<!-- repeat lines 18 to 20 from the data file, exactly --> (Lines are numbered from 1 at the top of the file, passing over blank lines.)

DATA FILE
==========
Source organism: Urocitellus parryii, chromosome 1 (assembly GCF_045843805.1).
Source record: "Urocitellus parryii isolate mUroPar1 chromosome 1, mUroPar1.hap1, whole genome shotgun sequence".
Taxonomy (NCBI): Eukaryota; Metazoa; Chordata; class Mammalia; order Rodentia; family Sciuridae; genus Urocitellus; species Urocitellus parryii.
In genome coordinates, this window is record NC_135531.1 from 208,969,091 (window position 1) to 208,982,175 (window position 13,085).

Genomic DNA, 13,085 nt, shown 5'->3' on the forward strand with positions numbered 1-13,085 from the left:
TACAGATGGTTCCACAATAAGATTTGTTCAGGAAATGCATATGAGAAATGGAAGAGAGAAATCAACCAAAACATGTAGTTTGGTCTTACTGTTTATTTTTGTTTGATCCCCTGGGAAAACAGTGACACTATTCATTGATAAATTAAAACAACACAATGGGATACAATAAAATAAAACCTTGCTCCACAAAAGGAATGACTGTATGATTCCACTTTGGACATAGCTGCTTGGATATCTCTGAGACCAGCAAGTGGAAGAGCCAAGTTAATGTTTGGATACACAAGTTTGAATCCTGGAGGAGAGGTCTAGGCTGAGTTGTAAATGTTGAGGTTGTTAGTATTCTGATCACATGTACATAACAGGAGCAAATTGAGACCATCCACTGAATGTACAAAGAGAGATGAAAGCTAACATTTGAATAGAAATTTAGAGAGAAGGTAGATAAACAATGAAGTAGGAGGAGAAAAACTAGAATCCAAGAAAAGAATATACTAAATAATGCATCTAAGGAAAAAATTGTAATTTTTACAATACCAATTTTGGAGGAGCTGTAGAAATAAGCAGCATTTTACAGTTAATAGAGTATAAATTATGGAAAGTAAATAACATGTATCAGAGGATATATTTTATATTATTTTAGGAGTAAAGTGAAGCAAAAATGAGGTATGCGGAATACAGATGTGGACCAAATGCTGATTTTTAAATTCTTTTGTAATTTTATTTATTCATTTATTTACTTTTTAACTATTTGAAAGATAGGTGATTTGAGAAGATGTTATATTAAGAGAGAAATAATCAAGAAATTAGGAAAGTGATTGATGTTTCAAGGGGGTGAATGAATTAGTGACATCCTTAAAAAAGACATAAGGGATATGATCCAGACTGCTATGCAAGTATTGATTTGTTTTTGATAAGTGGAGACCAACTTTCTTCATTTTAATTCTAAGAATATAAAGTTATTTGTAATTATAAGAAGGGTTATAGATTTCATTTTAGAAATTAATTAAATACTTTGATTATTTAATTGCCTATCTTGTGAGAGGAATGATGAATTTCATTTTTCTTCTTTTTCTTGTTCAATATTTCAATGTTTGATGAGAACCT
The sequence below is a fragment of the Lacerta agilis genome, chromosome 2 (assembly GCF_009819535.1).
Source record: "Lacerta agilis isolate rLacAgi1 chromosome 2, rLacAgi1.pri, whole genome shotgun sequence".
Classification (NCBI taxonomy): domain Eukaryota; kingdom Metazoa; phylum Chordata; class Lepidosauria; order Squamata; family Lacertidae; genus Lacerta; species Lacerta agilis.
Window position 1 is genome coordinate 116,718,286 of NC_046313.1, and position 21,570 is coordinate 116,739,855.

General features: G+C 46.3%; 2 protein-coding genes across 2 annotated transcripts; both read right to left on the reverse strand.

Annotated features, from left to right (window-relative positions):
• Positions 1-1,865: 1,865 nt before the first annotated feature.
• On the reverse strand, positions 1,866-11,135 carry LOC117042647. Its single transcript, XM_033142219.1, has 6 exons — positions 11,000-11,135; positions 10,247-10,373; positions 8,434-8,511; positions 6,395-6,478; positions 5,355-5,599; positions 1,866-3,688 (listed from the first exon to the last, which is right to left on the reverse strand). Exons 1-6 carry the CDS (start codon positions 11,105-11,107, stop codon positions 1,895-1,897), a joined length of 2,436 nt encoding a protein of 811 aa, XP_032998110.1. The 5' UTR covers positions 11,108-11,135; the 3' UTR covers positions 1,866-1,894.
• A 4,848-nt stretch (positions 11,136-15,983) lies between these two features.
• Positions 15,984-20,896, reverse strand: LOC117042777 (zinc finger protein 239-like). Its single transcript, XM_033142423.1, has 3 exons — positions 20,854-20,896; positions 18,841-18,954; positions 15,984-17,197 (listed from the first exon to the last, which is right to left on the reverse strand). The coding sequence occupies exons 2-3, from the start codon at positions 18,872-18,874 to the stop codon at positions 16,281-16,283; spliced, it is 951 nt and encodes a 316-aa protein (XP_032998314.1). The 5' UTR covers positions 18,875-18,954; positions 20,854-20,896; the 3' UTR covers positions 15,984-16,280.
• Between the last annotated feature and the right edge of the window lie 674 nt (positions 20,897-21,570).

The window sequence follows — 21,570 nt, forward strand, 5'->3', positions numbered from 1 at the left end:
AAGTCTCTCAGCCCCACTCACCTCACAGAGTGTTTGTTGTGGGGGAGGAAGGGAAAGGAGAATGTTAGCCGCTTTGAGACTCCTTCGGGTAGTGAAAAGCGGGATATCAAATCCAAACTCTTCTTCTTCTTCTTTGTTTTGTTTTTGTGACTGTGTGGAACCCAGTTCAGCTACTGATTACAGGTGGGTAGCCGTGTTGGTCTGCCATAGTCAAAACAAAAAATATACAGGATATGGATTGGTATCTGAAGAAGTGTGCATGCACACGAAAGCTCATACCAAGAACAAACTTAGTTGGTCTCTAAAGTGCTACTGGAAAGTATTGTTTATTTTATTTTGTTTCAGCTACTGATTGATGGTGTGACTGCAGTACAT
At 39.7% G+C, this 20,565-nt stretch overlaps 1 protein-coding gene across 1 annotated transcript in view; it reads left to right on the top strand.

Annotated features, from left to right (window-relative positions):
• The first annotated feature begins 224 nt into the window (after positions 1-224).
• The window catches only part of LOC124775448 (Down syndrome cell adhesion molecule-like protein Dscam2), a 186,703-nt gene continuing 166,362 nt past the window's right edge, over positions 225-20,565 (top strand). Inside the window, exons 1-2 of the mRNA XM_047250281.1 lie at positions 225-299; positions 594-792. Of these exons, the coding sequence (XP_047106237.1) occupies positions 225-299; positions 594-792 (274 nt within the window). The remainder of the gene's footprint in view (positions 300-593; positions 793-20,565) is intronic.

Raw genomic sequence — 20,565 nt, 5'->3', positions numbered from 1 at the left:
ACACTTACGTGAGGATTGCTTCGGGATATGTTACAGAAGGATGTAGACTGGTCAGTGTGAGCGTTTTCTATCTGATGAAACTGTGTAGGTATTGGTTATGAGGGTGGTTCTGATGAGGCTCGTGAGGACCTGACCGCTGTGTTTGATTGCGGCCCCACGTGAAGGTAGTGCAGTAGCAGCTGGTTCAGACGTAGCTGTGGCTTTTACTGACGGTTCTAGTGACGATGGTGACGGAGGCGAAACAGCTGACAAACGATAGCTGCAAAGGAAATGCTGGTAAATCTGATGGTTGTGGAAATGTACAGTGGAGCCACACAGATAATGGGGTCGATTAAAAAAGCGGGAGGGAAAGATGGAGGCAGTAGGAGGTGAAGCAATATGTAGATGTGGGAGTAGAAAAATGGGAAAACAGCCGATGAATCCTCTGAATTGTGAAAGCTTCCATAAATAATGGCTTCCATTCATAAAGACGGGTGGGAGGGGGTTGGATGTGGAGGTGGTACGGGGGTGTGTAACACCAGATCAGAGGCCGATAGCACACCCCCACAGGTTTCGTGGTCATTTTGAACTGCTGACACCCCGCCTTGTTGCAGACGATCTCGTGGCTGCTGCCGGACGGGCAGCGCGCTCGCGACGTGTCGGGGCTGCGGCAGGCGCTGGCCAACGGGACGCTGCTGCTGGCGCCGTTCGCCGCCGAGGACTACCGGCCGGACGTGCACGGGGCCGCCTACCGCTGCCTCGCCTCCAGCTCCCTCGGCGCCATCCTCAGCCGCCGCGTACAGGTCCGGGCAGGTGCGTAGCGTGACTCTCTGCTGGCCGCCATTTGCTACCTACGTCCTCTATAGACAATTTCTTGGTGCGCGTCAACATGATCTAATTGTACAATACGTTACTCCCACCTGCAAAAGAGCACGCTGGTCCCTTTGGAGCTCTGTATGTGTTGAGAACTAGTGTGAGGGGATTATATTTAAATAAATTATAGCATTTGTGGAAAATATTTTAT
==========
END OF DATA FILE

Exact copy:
The window sequence follows — 21,570 nt, forward strand, 5'->3', positions numbered from 1 at the left end:
AAGTCTCTCAGCCCCACTCACCTCACAGAGTGTTTGTTGTGGGGGAGGAAGGGAAAGGAGAATGTTAGCCGCTTTGAGACTCCTTCGGGTAGTGAAAAGCGGGATATCAAATCCAAACTCTTCTTCTTCTTCTTTGTTTTGTTTTTGTGACTGTGTGGAACCCAGTTCAGCTACTGATTACAGGTGGGTAGCCGTGTTGGTCTGCCATAGTCAAAACAAAAAATATACAGGATATGGATTGGTATCTGAAGAAGTGTGCATGCACACGAAAGCTCATACCAAGAACAAACTTAGTTGGTCTCTAAAGTGCTACTGGAAAGTATTGTTTATTTTATTTTGTTTCAGCTACTGATTGATGGTGTGACTGCAGTACAT
At 39.7% G+C, this 20,565-nt stretch overlaps 1 protein-coding gene across 1 annotated transcript in view; it reads left to right on the top strand.